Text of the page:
Vile anti-Semitism has reared its head amid the ongoing conflict between Israel and Hamas. OSV News photo/Shannon Stapleton, Reuters

Pride goes before all our follies

  • December 7, 2023

Is our freedom absolute? If God is perfectly free, and we bear His image and likeness, are we not then perfectly free?

Anyone with a knowledge and experience of sin (and that would be all of us, by the way) knows that we are not perfectly free. The effects of the Fall are sin, death and corruption. Part of that corruption is that the exercise of our free will is corrupted. We continually vacillate between doing good and doing evil, pursuing what is true and what is false, between loving and hating. Thanks be to God for our salvation in Jesus Christ since He provides us with the perfect model of how to use our will: to humble ourselves, to suffer well, to minister to those around us, to love unconditionally.

In our baptismal vocation to join ourselves fully with Christ we accept that we are not the Saviour, we are not the arbiter of what is ultimately true, we are not God. We accept that He is Lord, the Saviour  and Truth itself. This acceptance demands humility, a humility that breeds self-awareness enabling us to put God first, others second and ourselves third.

Yet, we continue to struggle with sin and especially that greatest of sins: pride. Pride is the source of all other sin because with pride we get everything backwards, appointing ourselves as saviour, Lord and judge over all, displacing God and expecting others to be subject to our agendas, our whims and our passions. St. John of Sinai (called Climachus) in his Ladder of Divine Ascent has this to say about pride: “Pride is denial of God, an invention of the devil, the despising of men, the mother of condemnation, the offspring of praise, a sign of sterility, flight from divine assistance, the precursor of madness, the herald of falls, a foothold for satanic possession, source of anger, door of hypocrisy, the support of demons, the guardian of sins, the patron of unsympathy, the rejection of compassion, a bitter inquisitor, an inhuman judge, an opponent of God, a root of blasphemy.” Indeed.

Pride is a truly wicked and pernicious evil, yet our culture positively delights in it. It especially manifests itself these days as a “source of anger, the door of hypocrisy and an inhuman judge.” We see it in those who condemn their fellow human beings simply because they hold to the Church’s teaching on human sexuality or life issues. In that condemnation, they diminish the person to a label: misogynist, homophobe, transphobe, bigot. We see it in the disgustingly vile anti-Semitism that has reared its ugly head yet again in Canadian streets, universities and chat rooms where Jews are to be banished or destroyed altogether. We see it in those who refuse to countenance another peacefully held view, whether it be political, theological, historical, economic or social.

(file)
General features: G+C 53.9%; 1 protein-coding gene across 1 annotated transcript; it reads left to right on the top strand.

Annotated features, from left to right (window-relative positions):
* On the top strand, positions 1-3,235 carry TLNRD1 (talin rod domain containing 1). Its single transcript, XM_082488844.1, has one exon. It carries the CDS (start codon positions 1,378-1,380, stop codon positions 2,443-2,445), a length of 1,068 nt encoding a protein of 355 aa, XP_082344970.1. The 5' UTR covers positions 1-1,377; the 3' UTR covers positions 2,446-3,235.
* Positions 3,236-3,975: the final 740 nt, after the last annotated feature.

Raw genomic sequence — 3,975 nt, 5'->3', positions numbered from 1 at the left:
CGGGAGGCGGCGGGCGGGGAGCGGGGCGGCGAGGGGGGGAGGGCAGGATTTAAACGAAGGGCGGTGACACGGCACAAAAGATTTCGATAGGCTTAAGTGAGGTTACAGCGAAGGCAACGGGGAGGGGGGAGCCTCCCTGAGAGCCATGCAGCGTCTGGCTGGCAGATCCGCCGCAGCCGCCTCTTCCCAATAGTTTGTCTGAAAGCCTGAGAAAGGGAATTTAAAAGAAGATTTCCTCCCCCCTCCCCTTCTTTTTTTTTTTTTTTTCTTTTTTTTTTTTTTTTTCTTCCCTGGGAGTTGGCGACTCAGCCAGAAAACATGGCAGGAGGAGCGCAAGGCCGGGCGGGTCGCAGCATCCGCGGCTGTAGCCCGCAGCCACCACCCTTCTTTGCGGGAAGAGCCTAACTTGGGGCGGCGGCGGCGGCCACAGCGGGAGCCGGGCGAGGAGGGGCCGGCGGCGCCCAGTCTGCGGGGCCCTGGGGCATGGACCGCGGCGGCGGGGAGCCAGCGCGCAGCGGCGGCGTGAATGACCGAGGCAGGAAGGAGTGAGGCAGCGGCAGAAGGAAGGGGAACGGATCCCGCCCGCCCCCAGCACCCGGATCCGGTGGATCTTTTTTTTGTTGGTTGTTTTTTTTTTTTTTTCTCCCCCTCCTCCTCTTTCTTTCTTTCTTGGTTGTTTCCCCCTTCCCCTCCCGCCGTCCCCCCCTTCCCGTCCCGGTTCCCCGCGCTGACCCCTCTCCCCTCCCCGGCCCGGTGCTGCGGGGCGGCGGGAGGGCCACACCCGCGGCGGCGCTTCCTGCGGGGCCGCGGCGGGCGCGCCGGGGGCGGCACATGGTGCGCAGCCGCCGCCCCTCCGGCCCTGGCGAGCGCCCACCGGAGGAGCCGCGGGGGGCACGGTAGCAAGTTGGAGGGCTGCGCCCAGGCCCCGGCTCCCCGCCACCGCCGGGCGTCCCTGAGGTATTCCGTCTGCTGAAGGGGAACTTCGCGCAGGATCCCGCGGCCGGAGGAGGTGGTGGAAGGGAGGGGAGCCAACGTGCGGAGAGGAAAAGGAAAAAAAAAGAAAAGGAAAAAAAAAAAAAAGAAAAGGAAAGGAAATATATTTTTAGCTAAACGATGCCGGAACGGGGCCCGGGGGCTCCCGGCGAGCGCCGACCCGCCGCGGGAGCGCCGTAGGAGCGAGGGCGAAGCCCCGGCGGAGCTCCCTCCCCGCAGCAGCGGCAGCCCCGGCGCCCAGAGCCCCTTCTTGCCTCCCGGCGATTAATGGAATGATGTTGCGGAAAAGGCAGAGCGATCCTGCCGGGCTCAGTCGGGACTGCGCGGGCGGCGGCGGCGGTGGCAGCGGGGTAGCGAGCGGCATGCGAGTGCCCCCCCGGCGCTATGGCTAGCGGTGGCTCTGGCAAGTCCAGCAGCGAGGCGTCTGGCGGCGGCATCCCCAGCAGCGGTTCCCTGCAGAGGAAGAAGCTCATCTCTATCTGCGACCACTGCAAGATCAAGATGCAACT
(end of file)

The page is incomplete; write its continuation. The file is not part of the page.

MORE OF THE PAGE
Instead, that view is to be suppressed and the person “cancelled.” Of course, it is all much of a nonsense since a person who bears God’s image and likeness cannot be “cancelled.” All these forms of inhuman judgment that reject compassion and subject those who run afoul of our bitter inquisition have pride as their source and self-consuming end: “The Pharisee stood and prayed thus with himself, ‘God, I thank You that I am not like other men — extortioners, unjust, adulterers or even as this tax collector” (Luke 18:11).

Pride places us above others and above God since we judge whether someone is worthy simply by whether they agree with us or not or who they are. We wound others and injure our common life when we do this. In our pride, we believe that we are the sole custodians and arbiters of truth. We will cite freedom of expression as our license to say whatever we want.

Yet our freedom is not absolute and our conscience should impose upon us; it is what should limit us. Our expression is only free when first ordered and limited by the conscience, not by some legal prohibition. We have a bounden duty to exercise good judgment by examining ourselves: “What is motivating my words and actions?” If it is sin, especially envy, malice, false witness, we must be silent and repent. “Set a guard, O Lord, over my mouth; keep watch over the door of my lips. Do not incline my heart to any evil thing, to practice wicked works with men who work iniquity” (Psalm 140:3-4).

(The Reverend Andrew Bennett is a deacon of the Ukrainian Catholic Eparchy of Toronto and Eastern Canada.)

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